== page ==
In a coded reference to Irish unification, Michelle O’Neill, the party’s deputy president, and the first minister elect, said: “It is a defining moment for our politics and for our people. Today ushers in a new era which I believe presents us all with an opportunity to reimagine relationships in this society on the basis of fairness, on the basis of equality, and on the basis of social justice, irrespective of religious or social backgrounds.”

It was time for Ireland north and south to discuss a new, shared island, she said. “Let’s have a healthy debate about what our future looks like.”

Sinn Fein’s leader, Mary Lou McDonald, had a message for unionists: “Do not be scared. The future is bright for all of us.”

She added there was a collective responsibility to get the government “up and running quickly”. “This is not a time for theatrics, this is not a time for playing games, this is the time for grown-up sensible partnership politics, that’s what people want,” she said. “The idea, at a time of a cost of living crisis, that people would stand on the sidelines and allow people to struggle, and struggle badly, for us is unthinkable, so we would appeal to everybody to take stock.”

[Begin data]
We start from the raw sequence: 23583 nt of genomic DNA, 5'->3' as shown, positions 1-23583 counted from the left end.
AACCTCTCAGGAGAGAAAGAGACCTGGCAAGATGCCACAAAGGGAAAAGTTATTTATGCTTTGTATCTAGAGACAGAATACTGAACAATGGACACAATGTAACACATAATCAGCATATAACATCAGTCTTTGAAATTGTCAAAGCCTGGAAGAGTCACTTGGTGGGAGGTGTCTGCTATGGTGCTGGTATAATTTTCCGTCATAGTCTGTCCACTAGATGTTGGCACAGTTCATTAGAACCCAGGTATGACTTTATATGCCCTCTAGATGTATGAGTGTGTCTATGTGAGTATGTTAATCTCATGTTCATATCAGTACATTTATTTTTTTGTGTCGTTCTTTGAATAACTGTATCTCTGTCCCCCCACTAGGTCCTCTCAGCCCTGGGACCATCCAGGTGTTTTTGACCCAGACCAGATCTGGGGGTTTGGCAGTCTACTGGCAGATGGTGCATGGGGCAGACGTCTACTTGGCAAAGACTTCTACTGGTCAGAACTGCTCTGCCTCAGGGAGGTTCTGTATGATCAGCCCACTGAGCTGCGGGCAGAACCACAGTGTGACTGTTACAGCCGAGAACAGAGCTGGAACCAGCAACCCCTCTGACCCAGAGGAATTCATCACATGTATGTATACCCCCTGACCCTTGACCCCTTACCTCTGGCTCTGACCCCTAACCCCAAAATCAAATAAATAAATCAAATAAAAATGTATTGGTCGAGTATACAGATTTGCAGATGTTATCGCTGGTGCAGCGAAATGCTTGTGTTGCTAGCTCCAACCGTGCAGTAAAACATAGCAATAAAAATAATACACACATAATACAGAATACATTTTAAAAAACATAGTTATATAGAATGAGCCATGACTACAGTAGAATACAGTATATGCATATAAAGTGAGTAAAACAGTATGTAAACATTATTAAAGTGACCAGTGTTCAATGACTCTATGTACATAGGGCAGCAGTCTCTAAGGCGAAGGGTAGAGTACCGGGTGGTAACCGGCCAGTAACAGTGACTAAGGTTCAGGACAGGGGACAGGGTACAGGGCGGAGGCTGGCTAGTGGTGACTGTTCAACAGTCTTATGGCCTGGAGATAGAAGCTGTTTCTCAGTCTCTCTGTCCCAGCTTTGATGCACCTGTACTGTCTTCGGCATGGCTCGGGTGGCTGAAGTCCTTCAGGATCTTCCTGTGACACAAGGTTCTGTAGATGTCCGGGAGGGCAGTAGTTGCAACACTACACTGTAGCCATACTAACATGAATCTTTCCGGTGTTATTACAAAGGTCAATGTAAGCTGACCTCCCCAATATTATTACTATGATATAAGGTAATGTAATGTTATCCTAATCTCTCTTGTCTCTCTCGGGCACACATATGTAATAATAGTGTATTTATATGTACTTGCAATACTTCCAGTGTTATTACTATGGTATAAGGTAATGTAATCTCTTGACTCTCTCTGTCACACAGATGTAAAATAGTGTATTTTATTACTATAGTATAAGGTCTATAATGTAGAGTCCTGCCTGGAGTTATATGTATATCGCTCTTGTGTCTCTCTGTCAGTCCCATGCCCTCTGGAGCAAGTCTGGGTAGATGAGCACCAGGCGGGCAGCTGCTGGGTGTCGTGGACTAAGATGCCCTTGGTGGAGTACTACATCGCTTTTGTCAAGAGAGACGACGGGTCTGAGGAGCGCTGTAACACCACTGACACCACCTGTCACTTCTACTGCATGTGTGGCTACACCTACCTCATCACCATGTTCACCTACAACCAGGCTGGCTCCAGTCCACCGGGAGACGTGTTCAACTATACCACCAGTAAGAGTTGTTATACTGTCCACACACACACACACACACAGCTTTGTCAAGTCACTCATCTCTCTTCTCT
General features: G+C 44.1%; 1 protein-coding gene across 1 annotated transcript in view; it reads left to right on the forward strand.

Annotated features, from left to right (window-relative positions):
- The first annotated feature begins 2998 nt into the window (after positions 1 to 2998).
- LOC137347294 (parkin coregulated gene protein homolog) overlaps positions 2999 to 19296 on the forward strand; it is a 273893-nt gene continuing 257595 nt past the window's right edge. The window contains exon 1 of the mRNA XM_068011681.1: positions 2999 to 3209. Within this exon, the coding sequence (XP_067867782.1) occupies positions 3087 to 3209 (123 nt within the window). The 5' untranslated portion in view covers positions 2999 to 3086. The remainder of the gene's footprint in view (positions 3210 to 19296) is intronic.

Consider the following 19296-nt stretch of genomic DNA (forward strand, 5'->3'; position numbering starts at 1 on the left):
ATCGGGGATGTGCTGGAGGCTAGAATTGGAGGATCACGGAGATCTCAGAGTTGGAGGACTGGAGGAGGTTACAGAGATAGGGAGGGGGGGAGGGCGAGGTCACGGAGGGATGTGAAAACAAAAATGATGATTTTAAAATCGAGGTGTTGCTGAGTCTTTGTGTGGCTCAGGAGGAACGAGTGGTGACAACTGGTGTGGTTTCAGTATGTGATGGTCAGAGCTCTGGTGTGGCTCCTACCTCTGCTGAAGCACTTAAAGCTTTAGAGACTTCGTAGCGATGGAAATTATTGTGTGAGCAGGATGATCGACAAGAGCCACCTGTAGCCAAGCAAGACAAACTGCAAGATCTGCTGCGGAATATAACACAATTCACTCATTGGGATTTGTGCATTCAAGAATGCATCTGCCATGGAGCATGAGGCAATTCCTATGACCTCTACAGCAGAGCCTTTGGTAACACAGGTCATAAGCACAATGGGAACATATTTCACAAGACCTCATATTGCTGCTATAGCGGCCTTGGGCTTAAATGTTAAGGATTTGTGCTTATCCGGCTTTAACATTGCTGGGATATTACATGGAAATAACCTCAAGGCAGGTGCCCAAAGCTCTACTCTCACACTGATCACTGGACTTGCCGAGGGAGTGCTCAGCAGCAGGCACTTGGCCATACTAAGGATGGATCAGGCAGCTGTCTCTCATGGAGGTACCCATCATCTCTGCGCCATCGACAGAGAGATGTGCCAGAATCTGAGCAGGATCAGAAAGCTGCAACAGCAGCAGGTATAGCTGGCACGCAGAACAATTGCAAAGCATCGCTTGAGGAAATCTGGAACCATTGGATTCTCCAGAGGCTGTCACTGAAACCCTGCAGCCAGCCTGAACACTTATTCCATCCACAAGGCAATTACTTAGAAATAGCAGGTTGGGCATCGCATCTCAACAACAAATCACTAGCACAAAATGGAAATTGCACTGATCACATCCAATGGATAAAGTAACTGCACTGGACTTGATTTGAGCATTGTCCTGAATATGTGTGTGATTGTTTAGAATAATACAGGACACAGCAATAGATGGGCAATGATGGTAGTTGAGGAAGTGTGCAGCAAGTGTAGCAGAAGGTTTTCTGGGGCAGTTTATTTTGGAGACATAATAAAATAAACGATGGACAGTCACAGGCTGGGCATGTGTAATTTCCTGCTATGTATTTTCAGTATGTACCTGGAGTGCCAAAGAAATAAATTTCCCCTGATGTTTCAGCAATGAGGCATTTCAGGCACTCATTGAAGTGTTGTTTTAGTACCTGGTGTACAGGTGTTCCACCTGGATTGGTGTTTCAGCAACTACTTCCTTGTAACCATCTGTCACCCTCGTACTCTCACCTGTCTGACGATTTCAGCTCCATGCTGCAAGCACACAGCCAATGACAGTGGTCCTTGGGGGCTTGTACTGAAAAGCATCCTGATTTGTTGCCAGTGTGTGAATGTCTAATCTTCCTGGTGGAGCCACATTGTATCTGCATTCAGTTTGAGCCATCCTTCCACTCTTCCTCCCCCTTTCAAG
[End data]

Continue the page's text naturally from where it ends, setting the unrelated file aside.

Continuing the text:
Sinn Fein has been in power at Stormont with other parties for 15 years and has promised to make the region work – but it sent a stark message to Boris Johnson’s government that a referendum on a united Ireland was now on the agenda.

The party’s soaring popularity in the Republic of Ireland, where it leads the opposition in the Dublin parliament, will add to No 10’s alarm.